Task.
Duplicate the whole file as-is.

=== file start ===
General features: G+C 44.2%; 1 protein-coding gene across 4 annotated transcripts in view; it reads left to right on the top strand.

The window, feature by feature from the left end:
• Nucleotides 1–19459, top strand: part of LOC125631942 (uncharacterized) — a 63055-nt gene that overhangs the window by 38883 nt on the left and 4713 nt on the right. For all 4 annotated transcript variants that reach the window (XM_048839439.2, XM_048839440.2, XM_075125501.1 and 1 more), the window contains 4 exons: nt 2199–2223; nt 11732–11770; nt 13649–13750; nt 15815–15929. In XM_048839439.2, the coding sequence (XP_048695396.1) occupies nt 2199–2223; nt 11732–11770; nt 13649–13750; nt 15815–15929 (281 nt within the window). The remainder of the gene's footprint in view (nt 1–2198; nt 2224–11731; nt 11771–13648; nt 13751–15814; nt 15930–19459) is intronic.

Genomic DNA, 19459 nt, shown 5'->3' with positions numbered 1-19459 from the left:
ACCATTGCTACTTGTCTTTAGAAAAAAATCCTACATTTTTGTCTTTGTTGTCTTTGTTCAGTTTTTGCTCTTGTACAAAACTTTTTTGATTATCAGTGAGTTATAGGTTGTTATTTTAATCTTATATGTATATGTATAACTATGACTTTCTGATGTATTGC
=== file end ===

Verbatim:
General features: G+C 44.2%; 1 protein-coding gene across 4 annotated transcripts in view; it reads left to right on the top strand.

The window, feature by feature from the left end:
• Nucleotides 1–19459, top strand: part of LOC125631942 (uncharacterized) — a 63055-nt gene that overhangs the window by 38883 nt on the left and 4713 nt on the right. For all 4 annotated transcript variants that reach the window (XM_048839439.2, XM_048839440.2, XM_075125501.1 and 1 more), the window contains 4 exons: nt 2199–2223; nt 11732–11770; nt 13649–13750; nt 15815–15929. In XM_048839439.2, the coding sequence (XP_048695396.1) occupies nt 2199–2223; nt 11732–11770; nt 13649–13750; nt 15815–15929 (281 nt within the window). The remainder of the gene's footprint in view (nt 1–2198; nt 2224–11731; nt 11771–13648; nt 13751–15814; nt 15930–19459) is intronic.

Genomic DNA, 19459 nt, shown 5'->3' with positions numbered 1-19459 from the left:
ACCATTGCTACTTGTCTTTAGAAAAAAATCCTACATTTTTGTCTTTGTTGTCTTTGTTCAGTTTTTGCTCTTGTACAAAACTTTTTTGATTATCAGTGAGTTATAGGTTGTTATTTTAATCTTATATGTATATGTATAACTATGACTTTCTGATGTATTGC